Wine is becoming big business in India as the country drinks more glasses of red and white wine than ever before.
Last year, India drank 3.5 million bottles of wine.
Indian wine now competes with French and Italian wines
It's a mere drop in the ocean when compared to France and Italy's consumption of 60 litres a year per person.
But wine consumption is defiantly on the rise at a rate of 20% a year, despite India's traditional penchant for whisky, rum and potent locally-distilled brews.
Local vineyards claim that India is now on the world's wine map.
And India is not just drinking wine by the case-load, it is exporting it as well, to classic wine-producing countries, such as France and Italy.
The tipple of choice on a typical night out in many of Bombay's four thousand bars is now wine.
Wine is becoming the drink of choice in sophisticated bars
Rajiv Samant of Sula Vineyard, one of the first to have started wine production, says his business is doubling every year
"I started six years ago, since then we have been seeing a100% rise in production every year."
His vineyard produced 500,000 bottles in 2003, twice the volume of the previous year
It's the same story next door in China, but unlike the Chinese, Indians are overwhelmingly drinking their own, home-grown vintages.
In big Indian cities, however, it is increasingly the fashion to raise a toast with a glass of Chardonnay or Bordeaux.
Around 20% of wines sold in India are imported from France, Italy, South Africa and Australia.
Indian wine-makers are increasing their production
Indigo is one of several bar-cum-restaurants in Bombay where wine outsells hard drinks, such as rum and whisky.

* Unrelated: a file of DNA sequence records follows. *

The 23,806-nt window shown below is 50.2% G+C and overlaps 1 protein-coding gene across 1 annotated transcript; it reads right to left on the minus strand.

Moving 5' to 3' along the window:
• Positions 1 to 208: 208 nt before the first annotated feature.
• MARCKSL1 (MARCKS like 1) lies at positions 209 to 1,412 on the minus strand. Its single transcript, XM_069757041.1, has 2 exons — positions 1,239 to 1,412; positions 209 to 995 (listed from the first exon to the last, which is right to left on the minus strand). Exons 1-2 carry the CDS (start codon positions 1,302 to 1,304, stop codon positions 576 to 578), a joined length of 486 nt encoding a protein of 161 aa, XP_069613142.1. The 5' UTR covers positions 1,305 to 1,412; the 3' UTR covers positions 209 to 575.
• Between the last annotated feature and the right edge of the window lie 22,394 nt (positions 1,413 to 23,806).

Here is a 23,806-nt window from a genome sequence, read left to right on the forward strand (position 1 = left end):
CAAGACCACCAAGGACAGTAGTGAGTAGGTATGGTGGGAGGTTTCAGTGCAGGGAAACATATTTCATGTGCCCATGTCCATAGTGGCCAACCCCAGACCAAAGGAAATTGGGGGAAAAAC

It has more than 220 imported and indigenous vintages on offer, and sells $60,000 worth of mellow glassfuls every month.
Its owner, Rahul Akerkar, believes the new-found love for wine in India is due largely to the fact that it is considered good for health.
"The alcohol content is just over 10%," says Rahul. "It is now greatly appreciated by business executives and boardroom managers."
It is also a style statement, as French wine, being so expensive in India, is consumed mainly by English speaking, Western-educated men and women.
Wine appreciation courses
With millions of Indians building up a powerful thirst for wine, bar owners and vineyards are running wine appreciation courses.
They are also training their staff in the art of pairing wine with food.
It is a fair bet that much of this growth is driven by the three main wineries in India, Sula, Grover and Indage.
The Sula winery began life just five years ago as a gleam in the eye of its owner, Rajeev Samant, a former Silicon Valley engineer.
Now it is readying to become India's largest winery.
And in a classic coals-to-Newcastle twist, it is already exporting to traditional wine-producers France and Italy, as well as California, home of the New World style of wine.
Rajeev says triumphantly that Indian wine is not being exported to Indian bars and restaurants in those countries, but to local bars.
At present, demand heavily outstrips supply.
There is room for many more players.
Already, frenetic activity in the Indian wine sector has led to several overseas companies setting up shop in the country.
Meanwhile, Indian companies are gearing up to maximise their production.
Pradeep Patil, one of the main wine-makers of Sula, which manually bottles its 150,000-litre capacity, says capacity will be tripled soon.
"We are in the process of setting up a new winery, after which which our annual production will be 1.5 million bottles compared to 500,000 bottles now," he said.
Domestic wine production expected to grow at an annual rate of 30% for the next five years.
Wine-loving Indians don't appear to have a hangover just yet, even though they were drinking a mere half-a-teaspoonful-a-head of wine just three years ago.